TO THE UNKNOWN GOD
In the beginning there arose the Golden Child. As soon as born, he alone was the lord of all that is. He established the earth and this heaven:—Who is the God to whom we shall offer sacrifice?
He who gives breath, he who gives strength, whose command all the bright gods revere, whose shadow is immortality, whose shadow is death:—Who is the God to whom we shall offer sacrifice?
He who through his might became the sole king of the breathing and twinkling world, who governs all this, man and beast:—Who is the God to whom we shall offer sacrifice?
He through whose might these snowy mountains are, and the sea, they say, with the distant river; he of whom these regions are indeed the two arms:—Who is the God to whom we shall offer sacrifice?
He through whom the awful heaven and the earth were made fast, he through whom the ether was established, and the firmament; he who measured the air in the sky:—Who is the God to whom we shall offer sacrifice?
He to whom heaven and earth, standing firm by his will, look up, trembling in their mind; he over whom the risen sun shines forth:—Who is the God to whom we shall offer sacrifice?
When the great waters went everywhere, holding the germ, and generating light, then there arose from them the breath of the gods:—Who is the God to whom we shall offer sacrifice?
He who by his might looked even over the waters which held power and generated the sacrifice, he who alone is God above all gods:—Who is the God to whom we shall offer sacrifice?
May he not hurt us, he who is the begetter of the earth, or he, the righteous, who begat the heaven; he who also begat the bright and mighty waters:—Who is the God to whom we shall offer sacrifice?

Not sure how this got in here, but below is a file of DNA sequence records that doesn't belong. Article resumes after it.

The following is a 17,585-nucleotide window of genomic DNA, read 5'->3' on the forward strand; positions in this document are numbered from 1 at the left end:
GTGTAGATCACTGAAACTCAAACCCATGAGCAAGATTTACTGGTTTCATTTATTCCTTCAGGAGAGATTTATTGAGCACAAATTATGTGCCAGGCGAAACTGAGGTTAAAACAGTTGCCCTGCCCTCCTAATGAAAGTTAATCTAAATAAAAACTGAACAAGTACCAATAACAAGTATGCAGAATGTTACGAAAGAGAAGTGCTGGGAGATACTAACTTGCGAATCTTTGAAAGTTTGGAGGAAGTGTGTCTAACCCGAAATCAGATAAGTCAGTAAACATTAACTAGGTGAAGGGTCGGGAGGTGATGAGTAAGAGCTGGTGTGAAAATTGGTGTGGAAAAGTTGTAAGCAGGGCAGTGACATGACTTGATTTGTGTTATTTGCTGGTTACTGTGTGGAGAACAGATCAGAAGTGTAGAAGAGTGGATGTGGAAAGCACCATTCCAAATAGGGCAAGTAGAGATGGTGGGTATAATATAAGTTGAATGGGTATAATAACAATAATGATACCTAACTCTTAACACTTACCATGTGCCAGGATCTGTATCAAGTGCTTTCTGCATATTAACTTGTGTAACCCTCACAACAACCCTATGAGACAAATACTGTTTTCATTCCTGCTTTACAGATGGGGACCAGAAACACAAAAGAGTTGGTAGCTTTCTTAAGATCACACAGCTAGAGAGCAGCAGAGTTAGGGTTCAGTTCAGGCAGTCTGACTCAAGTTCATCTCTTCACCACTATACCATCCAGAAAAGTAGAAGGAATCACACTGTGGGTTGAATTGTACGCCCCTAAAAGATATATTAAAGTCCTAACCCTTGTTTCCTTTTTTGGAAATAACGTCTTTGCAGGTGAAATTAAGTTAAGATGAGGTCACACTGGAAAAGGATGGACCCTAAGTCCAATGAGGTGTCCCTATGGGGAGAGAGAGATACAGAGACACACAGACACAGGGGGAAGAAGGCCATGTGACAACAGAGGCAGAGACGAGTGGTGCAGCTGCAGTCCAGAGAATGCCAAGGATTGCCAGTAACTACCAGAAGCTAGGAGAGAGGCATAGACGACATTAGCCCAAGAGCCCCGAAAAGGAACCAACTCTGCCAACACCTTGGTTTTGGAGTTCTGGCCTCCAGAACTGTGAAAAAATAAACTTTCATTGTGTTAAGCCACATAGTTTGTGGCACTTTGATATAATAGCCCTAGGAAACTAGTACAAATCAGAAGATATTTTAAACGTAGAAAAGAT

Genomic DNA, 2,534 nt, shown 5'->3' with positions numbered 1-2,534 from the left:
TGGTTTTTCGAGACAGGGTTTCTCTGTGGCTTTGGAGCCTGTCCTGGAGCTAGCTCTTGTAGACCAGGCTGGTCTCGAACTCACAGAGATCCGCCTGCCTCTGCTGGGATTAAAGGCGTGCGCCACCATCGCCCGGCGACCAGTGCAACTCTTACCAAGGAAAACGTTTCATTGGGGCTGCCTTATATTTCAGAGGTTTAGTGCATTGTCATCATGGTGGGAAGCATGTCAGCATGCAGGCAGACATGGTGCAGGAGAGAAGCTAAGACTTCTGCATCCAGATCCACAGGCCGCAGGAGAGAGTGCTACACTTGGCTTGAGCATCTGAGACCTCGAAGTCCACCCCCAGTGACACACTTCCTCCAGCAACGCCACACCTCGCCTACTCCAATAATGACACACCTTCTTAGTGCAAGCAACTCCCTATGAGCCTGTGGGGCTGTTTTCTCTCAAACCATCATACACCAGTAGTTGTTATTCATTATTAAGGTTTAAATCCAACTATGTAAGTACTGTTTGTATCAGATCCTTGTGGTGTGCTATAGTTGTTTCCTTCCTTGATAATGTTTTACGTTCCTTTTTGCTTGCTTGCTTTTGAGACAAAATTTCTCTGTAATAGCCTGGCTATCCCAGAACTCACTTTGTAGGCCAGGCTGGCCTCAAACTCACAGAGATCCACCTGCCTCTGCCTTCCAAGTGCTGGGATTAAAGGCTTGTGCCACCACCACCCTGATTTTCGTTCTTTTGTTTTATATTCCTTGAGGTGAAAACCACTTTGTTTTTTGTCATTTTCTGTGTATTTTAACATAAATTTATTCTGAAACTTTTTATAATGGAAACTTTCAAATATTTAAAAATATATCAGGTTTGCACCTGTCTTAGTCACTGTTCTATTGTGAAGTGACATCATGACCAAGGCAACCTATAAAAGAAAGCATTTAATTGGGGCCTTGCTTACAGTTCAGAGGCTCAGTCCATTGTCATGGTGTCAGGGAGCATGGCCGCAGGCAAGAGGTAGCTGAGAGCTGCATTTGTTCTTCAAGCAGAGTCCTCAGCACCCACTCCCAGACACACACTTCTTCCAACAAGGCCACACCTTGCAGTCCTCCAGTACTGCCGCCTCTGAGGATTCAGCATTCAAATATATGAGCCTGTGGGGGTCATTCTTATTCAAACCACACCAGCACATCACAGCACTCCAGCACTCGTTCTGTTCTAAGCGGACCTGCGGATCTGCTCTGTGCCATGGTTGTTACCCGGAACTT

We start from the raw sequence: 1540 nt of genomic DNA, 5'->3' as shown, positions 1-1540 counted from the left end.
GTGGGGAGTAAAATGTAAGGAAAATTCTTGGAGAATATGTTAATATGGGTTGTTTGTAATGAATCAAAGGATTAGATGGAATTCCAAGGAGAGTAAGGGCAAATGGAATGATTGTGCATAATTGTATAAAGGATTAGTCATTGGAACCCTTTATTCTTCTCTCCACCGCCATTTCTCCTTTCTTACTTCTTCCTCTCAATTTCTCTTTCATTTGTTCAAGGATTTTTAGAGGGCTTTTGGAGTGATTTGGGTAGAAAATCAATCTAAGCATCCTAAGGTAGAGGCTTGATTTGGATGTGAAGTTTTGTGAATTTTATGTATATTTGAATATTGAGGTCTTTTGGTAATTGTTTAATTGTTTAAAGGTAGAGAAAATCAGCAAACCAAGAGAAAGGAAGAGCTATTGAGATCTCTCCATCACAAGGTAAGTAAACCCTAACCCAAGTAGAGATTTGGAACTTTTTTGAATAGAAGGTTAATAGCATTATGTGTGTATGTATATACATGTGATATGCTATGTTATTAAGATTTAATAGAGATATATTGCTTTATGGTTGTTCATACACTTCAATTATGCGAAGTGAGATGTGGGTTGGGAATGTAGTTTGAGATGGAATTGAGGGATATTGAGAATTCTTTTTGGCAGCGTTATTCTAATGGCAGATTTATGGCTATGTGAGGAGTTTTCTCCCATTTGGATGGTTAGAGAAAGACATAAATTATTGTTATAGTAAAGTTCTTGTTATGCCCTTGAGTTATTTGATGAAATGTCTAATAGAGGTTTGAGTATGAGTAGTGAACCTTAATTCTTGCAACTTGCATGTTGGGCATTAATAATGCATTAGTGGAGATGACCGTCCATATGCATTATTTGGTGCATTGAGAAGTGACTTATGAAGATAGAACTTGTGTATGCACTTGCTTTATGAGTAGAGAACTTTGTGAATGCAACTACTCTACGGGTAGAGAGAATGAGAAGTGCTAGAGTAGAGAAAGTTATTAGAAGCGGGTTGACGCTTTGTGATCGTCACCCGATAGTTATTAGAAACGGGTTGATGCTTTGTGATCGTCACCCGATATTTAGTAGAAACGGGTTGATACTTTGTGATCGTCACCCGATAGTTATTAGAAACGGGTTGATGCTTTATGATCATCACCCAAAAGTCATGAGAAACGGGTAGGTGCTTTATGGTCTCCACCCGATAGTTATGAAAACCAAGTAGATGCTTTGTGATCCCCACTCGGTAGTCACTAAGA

Pragapati, no other than thou embraces all these created things. May that be ours which we desire when sacrificing to thee: may we be lords of wealth!
Come hither, Maruts, on your chariots charged with lightning, resounding with beautiful songs, stored with spears, and winged with horses! Fly to us like birds, with your best food, you mighty ones! They come gloriously on their red, or, it may be, on their tawny horses which hasten their chariots. He who holds the axe is brilliant like gold;—with the tire of the chariot they have struck the earth. On your bodies there are daggers for beauty; may they stir up our minds as they stir up the forests. For yourselves, O well-born Maruts, the vigorous among you shake the stone for distilling Soma. Days went round you and came back, O hawks, back to this prayer, and to this sacred rite; the Gotamas making prayer with songs, pushed up the lid of the cloud to drink. No such hymn was ever known as this which Gotama sounded for you, O Maruts, when he saw you on golden wheels, wild boars rushing about with iron tusks. This comforting speech rushes sounding towards you, like the speech of a suppliant: it rushed freely from our hands as our speeches are wont to do.